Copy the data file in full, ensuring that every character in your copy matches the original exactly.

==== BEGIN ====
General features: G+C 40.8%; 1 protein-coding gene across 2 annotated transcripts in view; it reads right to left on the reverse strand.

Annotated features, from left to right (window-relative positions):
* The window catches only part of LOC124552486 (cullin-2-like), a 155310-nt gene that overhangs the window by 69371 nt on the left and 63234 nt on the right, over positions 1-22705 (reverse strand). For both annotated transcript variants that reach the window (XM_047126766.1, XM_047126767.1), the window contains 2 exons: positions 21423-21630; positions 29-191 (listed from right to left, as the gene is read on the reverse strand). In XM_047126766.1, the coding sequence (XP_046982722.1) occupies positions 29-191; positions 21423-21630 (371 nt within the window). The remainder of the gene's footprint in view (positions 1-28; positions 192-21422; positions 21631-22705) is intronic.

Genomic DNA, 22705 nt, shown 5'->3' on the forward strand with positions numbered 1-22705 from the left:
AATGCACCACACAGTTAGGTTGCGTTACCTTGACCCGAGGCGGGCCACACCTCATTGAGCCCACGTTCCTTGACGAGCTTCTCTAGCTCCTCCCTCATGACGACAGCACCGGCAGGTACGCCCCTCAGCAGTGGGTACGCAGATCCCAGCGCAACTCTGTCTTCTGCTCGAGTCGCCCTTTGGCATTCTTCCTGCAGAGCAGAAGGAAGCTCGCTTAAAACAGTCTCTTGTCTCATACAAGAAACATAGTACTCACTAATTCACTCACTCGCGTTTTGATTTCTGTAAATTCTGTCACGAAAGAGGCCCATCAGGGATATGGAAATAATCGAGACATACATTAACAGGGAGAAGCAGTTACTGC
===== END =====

General features: G+C 40.8%; 1 protein-coding gene across 2 annotated transcripts in view; it reads right to left on the reverse strand.

Annotated features, from left to right (window-relative positions):
* The window catches only part of LOC124552486 (cullin-2-like), a 155310-nt gene that overhangs the window by 69371 nt on the left and 63234 nt on the right, over positions 1-22705 (reverse strand). For both annotated transcript variants that reach the window (XM_047126766.1, XM_047126767.1), the window contains 2 exons: positions 21423-21630; positions 29-191 (listed from right to left, as the gene is read on the reverse strand). In XM_047126766.1, the coding sequence (XP_046982722.1) occupies positions 29-191; positions 21423-21630 (371 nt within the window). The remainder of the gene's footprint in view (positions 1-28; positions 192-21422; positions 21631-22705) is intronic.

Genomic DNA, 22705 nt, shown 5'->3' on the forward strand with positions numbered 1-22705 from the left:
AATGCACCACACAGTTAGGTTGCGTTACCTTGACCCGAGGCGGGCCACACCTCATTGAGCCCACGTTCCTTGACGAGCTTCTCTAGCTCCTCCCTCATGACGACAGCACCGGCAGGTACGCCCCTCAGCAGTGGGTACGCAGATCCCAGCGCAACTCTGTCTTCTGCTCGAGTCGCCCTTTGGCATTCTTCCTGCAGAGCAGAAGGAAGCTCGCTTAAAACAGTCTCTTGTCTCATACAAGAAACATAGTACTCACTAATTCACTCACTCGCGTTTTGATTTCTGTAAATTCTGTCACGAAAGAGGCCCATCAGGGATATGGAAATAATCGAGACATACATTAACAGGGAGAAGCAGTTACTGC